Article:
This is a rare complication that may occur if a small hole is made in the fibrous sac and does not close up after the needle puncture. These small holes are only made in less than 1% of epidural injections and usually heal on their own. The spinal fluid inside can leak out, and when severe, the brain loses the cushioning effect of the fluid, which causes a severe headache when you sit or stand. These types of headaches occur typically about 2-3 days after the procedure and are positional - they come on when you sit or stand and go away when you lie down. If you do develop a spinal headache, it is OK to treat yourself. As long as you do not feel ill and have no fever and the headache goes away when you lay down, you may treat yourself with 24 hours of bed rest with bathroom privileges while drinking plenty of fluids. This almost always works. If it does not, contact the radiologist who performed the procedure or your referring physician. A procedure (called an epidural blood patch) can be performed in the hospital that has a very high success rate in treating spinal headaches.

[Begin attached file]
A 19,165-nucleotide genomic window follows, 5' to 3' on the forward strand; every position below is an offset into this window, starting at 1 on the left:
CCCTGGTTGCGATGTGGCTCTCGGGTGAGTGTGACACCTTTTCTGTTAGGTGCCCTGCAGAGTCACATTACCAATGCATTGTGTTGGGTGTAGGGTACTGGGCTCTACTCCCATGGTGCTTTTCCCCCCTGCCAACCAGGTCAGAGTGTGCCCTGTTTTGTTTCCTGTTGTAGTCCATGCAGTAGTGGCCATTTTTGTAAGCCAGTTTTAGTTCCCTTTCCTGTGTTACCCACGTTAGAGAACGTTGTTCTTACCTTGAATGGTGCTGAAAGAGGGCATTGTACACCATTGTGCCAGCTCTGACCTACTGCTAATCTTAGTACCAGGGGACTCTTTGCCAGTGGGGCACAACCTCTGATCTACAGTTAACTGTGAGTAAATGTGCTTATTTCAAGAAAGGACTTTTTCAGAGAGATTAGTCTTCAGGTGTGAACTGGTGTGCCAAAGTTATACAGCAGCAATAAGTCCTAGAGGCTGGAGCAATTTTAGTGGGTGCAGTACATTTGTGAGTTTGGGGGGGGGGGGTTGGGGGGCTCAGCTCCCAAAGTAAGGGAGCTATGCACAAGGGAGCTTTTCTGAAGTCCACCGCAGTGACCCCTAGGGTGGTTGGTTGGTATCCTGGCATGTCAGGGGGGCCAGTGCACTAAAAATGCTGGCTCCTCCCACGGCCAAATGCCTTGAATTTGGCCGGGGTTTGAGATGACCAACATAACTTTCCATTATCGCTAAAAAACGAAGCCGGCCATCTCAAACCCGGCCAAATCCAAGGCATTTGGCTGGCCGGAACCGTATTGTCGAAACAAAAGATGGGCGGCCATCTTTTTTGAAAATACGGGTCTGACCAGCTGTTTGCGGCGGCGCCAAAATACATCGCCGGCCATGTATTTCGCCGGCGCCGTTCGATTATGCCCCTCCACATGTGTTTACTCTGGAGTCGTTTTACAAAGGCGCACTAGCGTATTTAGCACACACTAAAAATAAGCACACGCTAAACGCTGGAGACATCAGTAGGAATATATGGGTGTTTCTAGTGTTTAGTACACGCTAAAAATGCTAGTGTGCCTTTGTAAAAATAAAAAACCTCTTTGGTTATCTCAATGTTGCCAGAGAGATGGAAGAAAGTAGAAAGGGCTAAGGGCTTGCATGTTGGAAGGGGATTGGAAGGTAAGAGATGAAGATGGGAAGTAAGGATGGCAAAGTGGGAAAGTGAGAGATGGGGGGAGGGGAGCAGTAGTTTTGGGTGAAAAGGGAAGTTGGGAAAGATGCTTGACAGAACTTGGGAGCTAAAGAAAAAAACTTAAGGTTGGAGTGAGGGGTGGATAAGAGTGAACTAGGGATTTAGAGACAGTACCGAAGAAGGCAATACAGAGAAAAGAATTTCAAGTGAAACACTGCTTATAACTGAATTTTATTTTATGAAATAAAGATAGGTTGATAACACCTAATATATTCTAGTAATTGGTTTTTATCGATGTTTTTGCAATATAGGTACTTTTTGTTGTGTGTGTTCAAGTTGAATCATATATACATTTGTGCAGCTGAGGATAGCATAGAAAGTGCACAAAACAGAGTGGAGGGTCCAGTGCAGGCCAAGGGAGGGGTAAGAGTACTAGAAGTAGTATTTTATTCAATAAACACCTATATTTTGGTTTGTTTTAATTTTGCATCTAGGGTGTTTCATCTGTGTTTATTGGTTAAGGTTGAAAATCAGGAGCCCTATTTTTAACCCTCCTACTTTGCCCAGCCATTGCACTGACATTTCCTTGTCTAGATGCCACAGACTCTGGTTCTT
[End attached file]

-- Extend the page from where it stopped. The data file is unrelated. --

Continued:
Low-quality evidence from one small study suggested no differences at six weeks in the Oswestry Disability Index for patients treated with minimally invasive mild decompression versus those treated with epidural steroid injections ( MD , 95% CI to ; 38 participants). Zurich Claudication Questionnaire (ZCQ) results were better for epidural injection at six weeks ( MD -, 95% CI - to -), and visual analogue scale (VAS) improvements were better in the mild decompression group ( MD , 95% CI to ). At 12 weeks, many cross-overs prevented further analysis .